The following year later, he made his Tintin debut, as Oumpah-Pah finally found a home and a rapturous audience. Uderzo also illuminated Poussin et Poussif, La Famille Moutonet and La Famille Cokalane

When Pilote launched in 1959 Uderzo was the major creative force for the new magazine, limning Charlier’s Tanguy et Laverdure and a little something called Asterix

Although Asterix was a massive hit from the start, Uderzo continued working with Charlier on Michel Tanguy, (subsequently Les Aventures de Tanguy et Laverdure), but soon after the first ancient world adventure was collected as Astérix le gaulois in 1961 it became clear that the series would demand most of his time – especially as the incredible Goscinny never seemed to require rest or run out of ideas (after the writer’s death, the publication rate dropped from two per year to one volume every three to five).

By 1967 Asterix occupied all Uderzo’s time and attention. In 1974 the perfect partners formed Idéfix Studios to fully exploit their inimitable creation and when Goscinny passed away three years later, Uderzo had to be convinced to continue the adventures as writer and artist, producing a further ten volumes.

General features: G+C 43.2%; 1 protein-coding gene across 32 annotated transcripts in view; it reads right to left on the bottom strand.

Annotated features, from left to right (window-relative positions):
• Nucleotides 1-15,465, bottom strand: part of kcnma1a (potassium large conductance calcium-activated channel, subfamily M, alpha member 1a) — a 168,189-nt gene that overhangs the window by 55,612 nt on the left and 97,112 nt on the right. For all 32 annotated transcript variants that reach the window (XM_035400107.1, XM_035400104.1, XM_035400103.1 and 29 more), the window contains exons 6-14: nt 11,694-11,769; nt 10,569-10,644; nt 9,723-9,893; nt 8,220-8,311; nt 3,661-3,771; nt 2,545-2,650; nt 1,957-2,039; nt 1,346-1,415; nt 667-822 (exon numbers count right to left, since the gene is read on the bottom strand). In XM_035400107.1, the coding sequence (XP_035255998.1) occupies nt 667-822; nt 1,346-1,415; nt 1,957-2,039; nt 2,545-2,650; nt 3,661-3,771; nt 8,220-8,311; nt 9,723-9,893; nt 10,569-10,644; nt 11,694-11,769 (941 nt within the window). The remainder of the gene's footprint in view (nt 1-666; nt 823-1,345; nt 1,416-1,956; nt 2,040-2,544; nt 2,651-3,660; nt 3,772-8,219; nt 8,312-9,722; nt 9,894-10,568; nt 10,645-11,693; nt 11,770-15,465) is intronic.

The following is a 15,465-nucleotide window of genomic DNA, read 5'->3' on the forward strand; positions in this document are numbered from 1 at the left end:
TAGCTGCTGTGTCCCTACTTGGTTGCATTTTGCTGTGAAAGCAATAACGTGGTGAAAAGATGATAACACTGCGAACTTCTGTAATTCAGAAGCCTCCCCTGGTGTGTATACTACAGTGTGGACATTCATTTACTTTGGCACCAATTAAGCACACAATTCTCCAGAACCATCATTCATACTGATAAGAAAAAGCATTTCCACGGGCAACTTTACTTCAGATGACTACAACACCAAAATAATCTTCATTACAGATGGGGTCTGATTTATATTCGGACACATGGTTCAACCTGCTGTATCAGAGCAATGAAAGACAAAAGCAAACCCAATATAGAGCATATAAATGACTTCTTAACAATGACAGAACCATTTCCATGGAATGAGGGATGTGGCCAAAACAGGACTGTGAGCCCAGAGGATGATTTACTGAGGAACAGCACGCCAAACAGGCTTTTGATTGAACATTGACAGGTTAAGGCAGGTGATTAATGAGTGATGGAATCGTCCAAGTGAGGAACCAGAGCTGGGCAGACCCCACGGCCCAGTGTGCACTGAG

According to UNESCO’s Index Translationum, Uderzo is the tenth most-often translated French-language author in the world and the third most-translated French language comics author – after his old mate René Goscinny and the grand master Hergé.

So what’s it all about?

Like all entertainments the premise works on two levels: as an action-packed comedic romp of sneaky and bullying baddies coming a-cropper for younger readers and as a pun-filled, sly and witty satire for older, wiser heads, transformed here by the brilliantly light touch of master translators Anthea Bell & Derek Hockridge (who played no small part in making the indomitable little Gaul so very palatable to the English tongue).